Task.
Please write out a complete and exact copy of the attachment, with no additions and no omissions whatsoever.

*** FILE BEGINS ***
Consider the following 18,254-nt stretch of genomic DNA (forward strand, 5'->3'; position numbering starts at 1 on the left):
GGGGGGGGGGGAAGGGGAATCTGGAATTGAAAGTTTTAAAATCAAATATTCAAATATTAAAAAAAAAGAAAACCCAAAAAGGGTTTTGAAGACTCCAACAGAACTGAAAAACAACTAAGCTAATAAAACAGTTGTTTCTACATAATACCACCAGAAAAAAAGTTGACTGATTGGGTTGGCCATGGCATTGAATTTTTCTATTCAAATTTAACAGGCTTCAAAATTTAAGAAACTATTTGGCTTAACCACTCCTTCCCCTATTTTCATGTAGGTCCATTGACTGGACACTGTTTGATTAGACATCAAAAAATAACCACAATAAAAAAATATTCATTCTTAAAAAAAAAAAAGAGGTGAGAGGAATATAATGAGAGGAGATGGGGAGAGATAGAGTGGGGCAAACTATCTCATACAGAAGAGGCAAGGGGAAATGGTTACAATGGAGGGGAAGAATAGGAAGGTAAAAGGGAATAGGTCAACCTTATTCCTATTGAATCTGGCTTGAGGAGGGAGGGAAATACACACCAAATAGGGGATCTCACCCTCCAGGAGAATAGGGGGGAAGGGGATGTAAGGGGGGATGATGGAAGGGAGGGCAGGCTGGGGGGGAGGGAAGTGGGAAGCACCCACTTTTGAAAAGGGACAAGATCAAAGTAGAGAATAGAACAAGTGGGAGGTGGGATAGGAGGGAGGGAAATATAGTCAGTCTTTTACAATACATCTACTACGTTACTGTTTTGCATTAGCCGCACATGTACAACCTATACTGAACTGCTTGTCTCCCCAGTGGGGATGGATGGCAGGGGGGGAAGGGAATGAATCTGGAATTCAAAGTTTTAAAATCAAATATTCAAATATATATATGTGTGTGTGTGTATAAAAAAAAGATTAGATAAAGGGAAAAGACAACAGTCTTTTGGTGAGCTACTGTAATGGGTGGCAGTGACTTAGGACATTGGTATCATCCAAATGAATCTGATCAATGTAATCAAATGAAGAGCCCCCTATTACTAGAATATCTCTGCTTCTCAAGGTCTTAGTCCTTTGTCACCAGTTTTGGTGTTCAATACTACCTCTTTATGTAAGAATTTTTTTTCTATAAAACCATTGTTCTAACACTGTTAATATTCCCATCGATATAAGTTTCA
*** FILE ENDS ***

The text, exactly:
Consider the following 18,254-nt stretch of genomic DNA (forward strand, 5'->3'; position numbering starts at 1 on the left):
GGGGGGGGGGGAAGGGGAATCTGGAATTGAAAGTTTTAAAATCAAATATTCAAATATTAAAAAAAAAGAAAACCCAAAAAGGGTTTTGAAGACTCCAACAGAACTGAAAAACAACTAAGCTAATAAAACAGTTGTTTCTACATAATACCACCAGAAAAAAAGTTGACTGATTGGGTTGGCCATGGCATTGAATTTTTCTATTCAAATTTAACAGGCTTCAAAATTTAAGAAACTATTTGGCTTAACCACTCCTTCCCCTATTTTCATGTAGGTCCATTGACTGGACACTGTTTGATTAGACATCAAAAAATAACCACAATAAAAAAATATTCATTCTTAAAAAAAAAAAAGAGGTGAGAGGAATATAATGAGAGGAGATGGGGAGAGATAGAGTGGGGCAAACTATCTCATACAGAAGAGGCAAGGGGAAATGGTTACAATGGAGGGGAAGAATAGGAAGGTAAAAGGGAATAGGTCAACCTTATTCCTATTGAATCTGGCTTGAGGAGGGAGGGAAATACACACCAAATAGGGGATCTCACCCTCCAGGAGAATAGGGGGGAAGGGGATGTAAGGGGGGATGATGGAAGGGAGGGCAGGCTGGGGGGGAGGGAAGTGGGAAGCACCCACTTTTGAAAAGGGACAAGATCAAAGTAGAGAATAGAACAAGTGGGAGGTGGGATAGGAGGGAGGGAAATATAGTCAGTCTTTTACAATACATCTACTACGTTACTGTTTTGCATTAGCCGCACATGTACAACCTATACTGAACTGCTTGTCTCCCCAGTGGGGATGGATGGCAGGGGGGGAAGGGAATGAATCTGGAATTCAAAGTTTTAAAATCAAATATTCAAATATATATATGTGTGTGTGTGTATAAAAAAAAGATTAGATAAAGGGAAAAGACAACAGTCTTTTGGTGAGCTACTGTAATGGGTGGCAGTGACTTAGGACATTGGTATCATCCAAATGAATCTGATCAATGTAATCAAATGAAGAGCCCCCTATTACTAGAATATCTCTGCTTCTCAAGGTCTTAGTCCTTTGTCACCAGTTTTGGTGTTCAATACTACCTCTTTATGTAAGAATTTTTTTTCTATAAAACCATTGTTCTAACACTGTTAATATTCCCATCGATATAAGTTTCA